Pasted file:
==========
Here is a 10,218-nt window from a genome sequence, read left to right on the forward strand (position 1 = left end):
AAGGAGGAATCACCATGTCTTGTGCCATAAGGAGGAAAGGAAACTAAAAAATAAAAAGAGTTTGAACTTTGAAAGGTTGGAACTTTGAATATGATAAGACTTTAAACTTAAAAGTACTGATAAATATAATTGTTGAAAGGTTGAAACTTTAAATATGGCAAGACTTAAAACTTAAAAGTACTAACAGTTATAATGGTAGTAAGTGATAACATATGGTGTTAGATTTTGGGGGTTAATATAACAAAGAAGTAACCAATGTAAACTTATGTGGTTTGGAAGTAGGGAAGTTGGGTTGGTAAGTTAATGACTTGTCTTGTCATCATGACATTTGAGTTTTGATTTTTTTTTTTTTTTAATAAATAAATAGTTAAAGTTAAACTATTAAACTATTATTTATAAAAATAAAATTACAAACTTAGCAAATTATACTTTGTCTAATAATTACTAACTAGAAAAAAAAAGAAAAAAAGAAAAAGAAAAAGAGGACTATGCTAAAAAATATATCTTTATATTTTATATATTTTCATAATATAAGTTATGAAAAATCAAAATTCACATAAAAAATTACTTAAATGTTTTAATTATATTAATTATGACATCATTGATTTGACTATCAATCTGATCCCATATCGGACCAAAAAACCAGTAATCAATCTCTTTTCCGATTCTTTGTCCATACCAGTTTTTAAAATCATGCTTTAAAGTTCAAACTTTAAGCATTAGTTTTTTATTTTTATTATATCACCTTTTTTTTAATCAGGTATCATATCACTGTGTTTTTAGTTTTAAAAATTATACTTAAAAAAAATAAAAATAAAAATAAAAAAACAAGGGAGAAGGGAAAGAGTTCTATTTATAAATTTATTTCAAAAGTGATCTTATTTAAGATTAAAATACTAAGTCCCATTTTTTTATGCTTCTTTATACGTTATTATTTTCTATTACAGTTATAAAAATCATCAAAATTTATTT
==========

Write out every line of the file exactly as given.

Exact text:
Here is a 10,218-nt window from a genome sequence, read left to right on the forward strand (position 1 = left end):
AAGGAGGAATCACCATGTCTTGTGCCATAAGGAGGAAAGGAAACTAAAAAATAAAAAGAGTTTGAACTTTGAAAGGTTGGAACTTTGAATATGATAAGACTTTAAACTTAAAAGTACTGATAAATATAATTGTTGAAAGGTTGAAACTTTAAATATGGCAAGACTTAAAACTTAAAAGTACTAACAGTTATAATGGTAGTAAGTGATAACATATGGTGTTAGATTTTGGGGGTTAATATAACAAAGAAGTAACCAATGTAAACTTATGTGGTTTGGAAGTAGGGAAGTTGGGTTGGTAAGTTAATGACTTGTCTTGTCATCATGACATTTGAGTTTTGATTTTTTTTTTTTTTTAATAAATAAATAGTTAAAGTTAAACTATTAAACTATTATTTATAAAAATAAAATTACAAACTTAGCAAATTATACTTTGTCTAATAATTACTAACTAGAAAAAAAAAGAAAAAAAGAAAAAGAAAAAGAGGACTATGCTAAAAAATATATCTTTATATTTTATATATTTTCATAATATAAGTTATGAAAAATCAAAATTCACATAAAAAATTACTTAAATGTTTTAATTATATTAATTATGACATCATTGATTTGACTATCAATCTGATCCCATATCGGACCAAAAAACCAGTAATCAATCTCTTTTCCGATTCTTTGTCCATACCAGTTTTTAAAATCATGCTTTAAAGTTCAAACTTTAAGCATTAGTTTTTTATTTTTATTATATCACCTTTTTTTTAATCAGGTATCATATCACTGTGTTTTTAGTTTTAAAAATTATACTTAAAAAAAATAAAAATAAAAATAAAAAAACAAGGGAGAAGGGAAAGAGTTCTATTTATAAATTTATTTCAAAAGTGATCTTATTTAAGATTAAAATACTAAGTCCCATTTTTTTATGCTTCTTTATACGTTATTATTTTCTATTACAGTTATAAAAATCATCAAAATTTATTT